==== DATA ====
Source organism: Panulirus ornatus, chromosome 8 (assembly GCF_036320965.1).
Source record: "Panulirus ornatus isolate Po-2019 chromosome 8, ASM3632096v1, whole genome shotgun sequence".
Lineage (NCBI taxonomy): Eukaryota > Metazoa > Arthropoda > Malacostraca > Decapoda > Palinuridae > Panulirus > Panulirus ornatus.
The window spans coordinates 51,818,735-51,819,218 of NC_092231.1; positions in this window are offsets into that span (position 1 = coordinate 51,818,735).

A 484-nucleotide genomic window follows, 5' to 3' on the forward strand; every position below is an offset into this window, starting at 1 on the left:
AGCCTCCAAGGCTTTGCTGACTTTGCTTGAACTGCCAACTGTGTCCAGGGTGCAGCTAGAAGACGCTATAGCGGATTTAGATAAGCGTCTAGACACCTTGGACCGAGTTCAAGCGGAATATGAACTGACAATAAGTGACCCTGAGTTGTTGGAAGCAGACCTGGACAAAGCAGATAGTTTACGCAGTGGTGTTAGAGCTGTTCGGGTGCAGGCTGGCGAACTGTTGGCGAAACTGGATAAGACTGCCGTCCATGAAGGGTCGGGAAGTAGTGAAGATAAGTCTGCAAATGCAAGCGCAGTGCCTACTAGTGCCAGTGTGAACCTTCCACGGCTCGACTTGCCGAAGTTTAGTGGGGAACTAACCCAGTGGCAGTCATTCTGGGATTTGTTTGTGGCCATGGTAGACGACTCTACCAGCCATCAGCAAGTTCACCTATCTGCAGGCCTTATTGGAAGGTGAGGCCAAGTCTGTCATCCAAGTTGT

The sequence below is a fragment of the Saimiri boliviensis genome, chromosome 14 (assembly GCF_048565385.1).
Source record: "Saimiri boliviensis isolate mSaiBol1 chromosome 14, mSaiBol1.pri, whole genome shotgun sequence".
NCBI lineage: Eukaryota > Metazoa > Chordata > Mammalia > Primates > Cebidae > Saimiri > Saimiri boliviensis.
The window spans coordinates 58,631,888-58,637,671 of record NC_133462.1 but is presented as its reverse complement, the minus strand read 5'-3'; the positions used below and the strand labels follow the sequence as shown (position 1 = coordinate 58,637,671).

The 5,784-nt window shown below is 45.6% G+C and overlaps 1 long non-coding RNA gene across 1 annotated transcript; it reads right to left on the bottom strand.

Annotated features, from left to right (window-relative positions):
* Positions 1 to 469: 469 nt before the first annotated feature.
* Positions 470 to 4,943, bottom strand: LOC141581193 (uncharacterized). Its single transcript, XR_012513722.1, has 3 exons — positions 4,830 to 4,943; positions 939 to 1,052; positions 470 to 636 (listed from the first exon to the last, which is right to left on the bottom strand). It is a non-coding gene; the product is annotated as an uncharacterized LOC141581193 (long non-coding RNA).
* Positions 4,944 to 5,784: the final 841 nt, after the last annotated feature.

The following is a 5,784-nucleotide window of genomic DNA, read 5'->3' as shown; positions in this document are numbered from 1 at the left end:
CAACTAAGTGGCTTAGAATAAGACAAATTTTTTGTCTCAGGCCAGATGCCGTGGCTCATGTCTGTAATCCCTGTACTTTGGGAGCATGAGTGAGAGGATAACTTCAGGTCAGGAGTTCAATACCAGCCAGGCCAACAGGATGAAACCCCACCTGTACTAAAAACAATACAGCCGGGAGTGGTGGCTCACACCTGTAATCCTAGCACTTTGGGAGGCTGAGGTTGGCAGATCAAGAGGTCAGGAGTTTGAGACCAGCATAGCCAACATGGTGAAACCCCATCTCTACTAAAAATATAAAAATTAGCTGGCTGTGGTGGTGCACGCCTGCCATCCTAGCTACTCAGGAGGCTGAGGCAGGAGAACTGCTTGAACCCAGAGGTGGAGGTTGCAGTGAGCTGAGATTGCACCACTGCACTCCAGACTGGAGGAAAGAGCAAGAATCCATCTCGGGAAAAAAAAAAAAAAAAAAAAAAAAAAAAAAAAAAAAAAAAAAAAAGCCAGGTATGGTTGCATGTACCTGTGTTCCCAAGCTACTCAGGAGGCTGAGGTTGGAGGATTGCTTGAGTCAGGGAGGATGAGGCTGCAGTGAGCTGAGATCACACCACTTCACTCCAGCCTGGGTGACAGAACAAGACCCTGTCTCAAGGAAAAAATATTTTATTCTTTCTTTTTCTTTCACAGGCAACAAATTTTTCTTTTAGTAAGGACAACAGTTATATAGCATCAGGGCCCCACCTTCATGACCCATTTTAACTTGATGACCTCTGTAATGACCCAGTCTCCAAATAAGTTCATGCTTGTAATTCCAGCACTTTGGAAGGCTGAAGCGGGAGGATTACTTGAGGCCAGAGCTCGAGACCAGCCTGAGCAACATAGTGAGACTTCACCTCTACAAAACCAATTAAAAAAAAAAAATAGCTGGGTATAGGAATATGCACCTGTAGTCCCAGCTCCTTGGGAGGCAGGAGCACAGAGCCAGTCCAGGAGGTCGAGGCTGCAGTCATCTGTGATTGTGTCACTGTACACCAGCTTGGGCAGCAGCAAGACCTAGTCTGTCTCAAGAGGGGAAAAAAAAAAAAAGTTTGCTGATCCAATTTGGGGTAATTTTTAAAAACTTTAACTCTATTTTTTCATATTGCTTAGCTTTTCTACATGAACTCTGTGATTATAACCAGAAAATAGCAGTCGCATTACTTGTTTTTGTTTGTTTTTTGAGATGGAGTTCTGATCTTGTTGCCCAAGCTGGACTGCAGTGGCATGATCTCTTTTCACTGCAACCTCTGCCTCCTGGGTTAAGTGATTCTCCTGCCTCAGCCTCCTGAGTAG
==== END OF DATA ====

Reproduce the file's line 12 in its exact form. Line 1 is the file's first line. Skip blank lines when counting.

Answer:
Annotated features, from left to right (window-relative positions):